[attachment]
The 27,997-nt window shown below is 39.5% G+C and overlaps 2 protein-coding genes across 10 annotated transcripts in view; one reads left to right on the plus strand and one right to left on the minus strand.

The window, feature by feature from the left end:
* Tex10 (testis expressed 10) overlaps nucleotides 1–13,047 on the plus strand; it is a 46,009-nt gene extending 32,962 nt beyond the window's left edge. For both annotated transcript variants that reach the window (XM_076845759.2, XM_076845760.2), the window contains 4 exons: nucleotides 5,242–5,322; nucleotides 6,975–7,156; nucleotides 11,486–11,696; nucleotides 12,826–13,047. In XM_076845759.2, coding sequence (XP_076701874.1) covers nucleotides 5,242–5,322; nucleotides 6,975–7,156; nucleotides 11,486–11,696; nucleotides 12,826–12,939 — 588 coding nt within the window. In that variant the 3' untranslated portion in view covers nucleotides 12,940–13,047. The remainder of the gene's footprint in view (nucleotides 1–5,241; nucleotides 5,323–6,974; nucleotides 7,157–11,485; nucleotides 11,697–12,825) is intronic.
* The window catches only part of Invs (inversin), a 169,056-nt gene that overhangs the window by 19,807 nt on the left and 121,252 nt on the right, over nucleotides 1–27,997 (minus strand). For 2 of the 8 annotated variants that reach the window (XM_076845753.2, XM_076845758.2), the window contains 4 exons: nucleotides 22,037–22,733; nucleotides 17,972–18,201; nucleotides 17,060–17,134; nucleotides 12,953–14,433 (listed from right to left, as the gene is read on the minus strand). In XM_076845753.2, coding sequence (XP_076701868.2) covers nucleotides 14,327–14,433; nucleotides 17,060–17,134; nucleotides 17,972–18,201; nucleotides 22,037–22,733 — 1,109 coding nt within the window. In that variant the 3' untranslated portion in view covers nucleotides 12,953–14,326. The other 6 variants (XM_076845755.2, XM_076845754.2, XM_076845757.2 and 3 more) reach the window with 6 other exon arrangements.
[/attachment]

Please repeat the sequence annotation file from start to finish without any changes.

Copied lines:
The 27,997-nt window shown below is 39.5% G+C and overlaps 2 protein-coding genes across 10 annotated transcripts in view; one reads left to right on the plus strand and one right to left on the minus strand.

The window, feature by feature from the left end:
* Tex10 (testis expressed 10) overlaps nucleotides 1–13,047 on the plus strand; it is a 46,009-nt gene extending 32,962 nt beyond the window's left edge. For both annotated transcript variants that reach the window (XM_076845759.2, XM_076845760.2), the window contains 4 exons: nucleotides 5,242–5,322; nucleotides 6,975–7,156; nucleotides 11,486–11,696; nucleotides 12,826–13,047. In XM_076845759.2, coding sequence (XP_076701874.1) covers nucleotides 5,242–5,322; nucleotides 6,975–7,156; nucleotides 11,486–11,696; nucleotides 12,826–12,939 — 588 coding nt within the window. In that variant the 3' untranslated portion in view covers nucleotides 12,940–13,047. The remainder of the gene's footprint in view (nucleotides 1–5,241; nucleotides 5,323–6,974; nucleotides 7,157–11,485; nucleotides 11,697–12,825) is intronic.
* The window catches only part of Invs (inversin), a 169,056-nt gene that overhangs the window by 19,807 nt on the left and 121,252 nt on the right, over nucleotides 1–27,997 (minus strand). For 2 of the 8 annotated variants that reach the window (XM_076845753.2, XM_076845758.2), the window contains 4 exons: nucleotides 22,037–22,733; nucleotides 17,972–18,201; nucleotides 17,060–17,134; nucleotides 12,953–14,433 (listed from right to left, as the gene is read on the minus strand). In XM_076845753.2, coding sequence (XP_076701868.2) covers nucleotides 14,327–14,433; nucleotides 17,060–17,134; nucleotides 17,972–18,201; nucleotides 22,037–22,733 — 1,109 coding nt within the window. In that variant the 3' untranslated portion in view covers nucleotides 12,953–14,326. The other 6 variants (XM_076845755.2, XM_076845754.2, XM_076845757.2 and 3 more) reach the window with 6 other exon arrangements.